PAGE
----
- About PS&F
- Industry Focus
- Client Tools
- Education & Events
- Case Studies
June 16, 2010
With the desire for more advanced and innovative construction project delivery methods, industry initiatives like integrated project delivery, LEEDS, BIM, PPP and other similar movements, and the increasing demand that owners require of contractors to deliver a project faster and cheaper, contractors of all types, shapes and sizes face professional liability exposure. These exposures range from vicarious liability from design or architectural/engineering services to scheduling/sequencing errors to mismanagement of subcontractors or the construction process. These exposures can easily cripple a construction firm and create unwanted liability with devastating results.
Some construction firms still do not recognize such risk exists. Fortunately, there are many firms that do understand the risk, manage it effectively, and properly insure themselves to mitigate the financial impact it can have on an organization. Many have purchased what is called Contractor’s Professional Liability or CPrL insurance. CPrL provides coverage for third party liability arising out of negligent acts, errors, or omissions in professional services performed by or on behalf of the construction firm or named insured. These policies now specifically address the professional liability exposures associated with LEED and other sustainable initiatives as well as building information modeling.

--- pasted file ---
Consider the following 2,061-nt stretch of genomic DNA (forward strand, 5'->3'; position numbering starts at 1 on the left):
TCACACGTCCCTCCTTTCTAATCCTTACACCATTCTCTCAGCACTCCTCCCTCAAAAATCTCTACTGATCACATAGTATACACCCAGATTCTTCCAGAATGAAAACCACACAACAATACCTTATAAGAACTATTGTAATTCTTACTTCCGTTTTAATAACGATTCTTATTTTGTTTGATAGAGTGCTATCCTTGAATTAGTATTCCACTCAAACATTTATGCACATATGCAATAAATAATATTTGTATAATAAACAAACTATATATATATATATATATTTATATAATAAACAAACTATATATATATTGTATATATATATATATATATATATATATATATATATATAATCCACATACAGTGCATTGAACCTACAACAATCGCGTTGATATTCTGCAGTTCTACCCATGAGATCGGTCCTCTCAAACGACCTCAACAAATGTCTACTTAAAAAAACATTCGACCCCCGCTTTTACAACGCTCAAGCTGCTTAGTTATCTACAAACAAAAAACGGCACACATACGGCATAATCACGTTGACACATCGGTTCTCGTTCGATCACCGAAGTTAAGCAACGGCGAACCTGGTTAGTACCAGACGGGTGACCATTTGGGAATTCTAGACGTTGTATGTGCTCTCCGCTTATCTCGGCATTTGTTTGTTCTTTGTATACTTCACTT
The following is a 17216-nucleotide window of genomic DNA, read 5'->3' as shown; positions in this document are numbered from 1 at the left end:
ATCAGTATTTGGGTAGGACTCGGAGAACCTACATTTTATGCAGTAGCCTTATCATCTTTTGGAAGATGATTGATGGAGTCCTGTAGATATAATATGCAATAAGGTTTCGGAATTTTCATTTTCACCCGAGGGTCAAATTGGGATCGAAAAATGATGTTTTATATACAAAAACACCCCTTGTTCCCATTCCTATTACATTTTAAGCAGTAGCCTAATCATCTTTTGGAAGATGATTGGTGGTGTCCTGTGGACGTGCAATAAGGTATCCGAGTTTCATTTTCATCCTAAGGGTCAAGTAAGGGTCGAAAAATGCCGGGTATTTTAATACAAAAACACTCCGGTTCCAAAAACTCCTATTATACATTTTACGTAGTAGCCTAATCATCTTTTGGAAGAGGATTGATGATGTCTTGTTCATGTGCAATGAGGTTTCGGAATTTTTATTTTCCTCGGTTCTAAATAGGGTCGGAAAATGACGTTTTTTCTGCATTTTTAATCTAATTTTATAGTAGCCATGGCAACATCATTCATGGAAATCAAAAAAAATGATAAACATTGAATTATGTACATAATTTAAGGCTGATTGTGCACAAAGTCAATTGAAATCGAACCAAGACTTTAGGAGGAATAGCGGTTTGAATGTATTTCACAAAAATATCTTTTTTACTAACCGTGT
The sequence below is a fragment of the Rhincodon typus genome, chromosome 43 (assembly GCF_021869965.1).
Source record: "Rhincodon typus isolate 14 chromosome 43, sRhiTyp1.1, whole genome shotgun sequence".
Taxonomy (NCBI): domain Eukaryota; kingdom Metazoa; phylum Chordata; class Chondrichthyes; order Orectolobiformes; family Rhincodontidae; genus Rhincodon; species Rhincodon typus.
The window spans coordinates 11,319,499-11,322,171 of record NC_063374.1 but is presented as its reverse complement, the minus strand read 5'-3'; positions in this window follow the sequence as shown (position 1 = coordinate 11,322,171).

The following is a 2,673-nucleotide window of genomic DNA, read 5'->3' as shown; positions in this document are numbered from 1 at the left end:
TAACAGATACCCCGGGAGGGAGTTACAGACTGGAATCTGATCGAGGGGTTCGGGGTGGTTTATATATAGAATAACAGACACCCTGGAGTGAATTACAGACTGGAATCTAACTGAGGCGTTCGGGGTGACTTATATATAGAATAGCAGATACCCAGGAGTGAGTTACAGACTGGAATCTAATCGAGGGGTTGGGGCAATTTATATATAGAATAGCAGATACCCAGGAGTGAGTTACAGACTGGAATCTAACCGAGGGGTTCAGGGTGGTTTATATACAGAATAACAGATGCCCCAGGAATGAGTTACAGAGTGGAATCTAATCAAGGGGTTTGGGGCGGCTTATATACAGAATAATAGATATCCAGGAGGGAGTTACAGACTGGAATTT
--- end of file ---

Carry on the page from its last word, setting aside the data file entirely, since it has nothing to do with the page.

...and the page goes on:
When it comes to LEED projects, there is a heightened concern with not attaining the desired LEED level for the owner. In the event that a structure does not achieve the contractually agreed to LEED level, the contractor can be held liable to the owner for resulting damages. The CPrL will address this risk, only if the damages occurred as a result of negligent acts, errors, or omissions in performing or failing to perform professional services (including design.) We recommend that regardless of insurance it is not prudent for firms to be agreeing to contracts that guarantee or certify a certain LEED level or level of efficiency. Contractors could find themselves without coverage under a CPrL policy for claims from owners alleging financial damage as a result of a lower level of building certification than agreed to.
Another area of concern is warranties and guarantees. A large number of Professional Liability policies contain exclusions eliminating coverage for warranties a contractor may have guaranteed, implied or otherwise. Just recently, have insurance carriers that offer CPrL programs created exceptions to the policy that ensure warranty/guarantee exclusions do not interfere with the true intent of the CPrL form – to provide coverage for negligent acts, errors and omissions in the rendering of professional services, regardless of a contractual warranty/guaranty.